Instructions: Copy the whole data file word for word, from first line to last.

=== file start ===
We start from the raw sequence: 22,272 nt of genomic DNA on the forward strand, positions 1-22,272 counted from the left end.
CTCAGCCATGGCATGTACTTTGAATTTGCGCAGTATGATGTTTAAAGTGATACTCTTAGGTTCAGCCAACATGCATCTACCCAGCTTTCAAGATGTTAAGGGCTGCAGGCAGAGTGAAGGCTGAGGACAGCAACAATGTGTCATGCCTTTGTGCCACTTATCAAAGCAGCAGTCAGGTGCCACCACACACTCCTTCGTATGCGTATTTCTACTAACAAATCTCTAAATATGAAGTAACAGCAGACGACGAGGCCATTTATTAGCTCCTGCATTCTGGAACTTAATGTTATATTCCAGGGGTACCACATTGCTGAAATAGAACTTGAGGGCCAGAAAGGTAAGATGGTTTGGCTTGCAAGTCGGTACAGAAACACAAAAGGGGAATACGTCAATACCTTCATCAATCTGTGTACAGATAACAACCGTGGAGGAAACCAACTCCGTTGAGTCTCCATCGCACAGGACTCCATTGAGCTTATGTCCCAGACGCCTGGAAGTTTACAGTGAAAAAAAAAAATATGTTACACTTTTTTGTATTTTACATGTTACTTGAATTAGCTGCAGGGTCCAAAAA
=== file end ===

We start from the raw sequence: 22,272 nt of genomic DNA on the forward strand, positions 1-22,272 counted from the left end.
CTCAGCCATGGCATGTACTTTGAATTTGCGCAGTATGATGTTTAAAGTGATACTCTTAGGTTCAGCCAACATGCATCTACCCAGCTTTCAAGATGTTAAGGGCTGCAGGCAGAGTGAAGGCTGAGGACAGCAACAATGTGTCATGCCTTTGTGCCACTTATCAAAGCAGCAGTCAGGTGCCACCACACACTCCTTCGTATGCGTATTTCTACTAACAAATCTCTAAATATGAAGTAACAGCAGACGACGAGGCCATTTATTAGCTCCTGCATTCTGGAACTTAATGTTATATTCCAGGGGTACCACATTGCTGAAATAGAACTTGAGGGCCAGAAAGGTAAGATGGTTTGGCTTGCAAGTCGGTACAGAAACACAAAAGGGGAATACGTCAATACCTTCATCAATCTGTGTACAGATAACAACCGTGGAGGAAACCAACTCCGTTGAGTCTCCATCGCACAGGACTCCATTGAGCTTATGTCCCAGACGCCTGGAAGTTTACAGTGAAAAAAAAAAATATGTTACACTTTTTTGTATTTTACATGTTACTTGAATTAGCTGCAGGGTCCAAAAA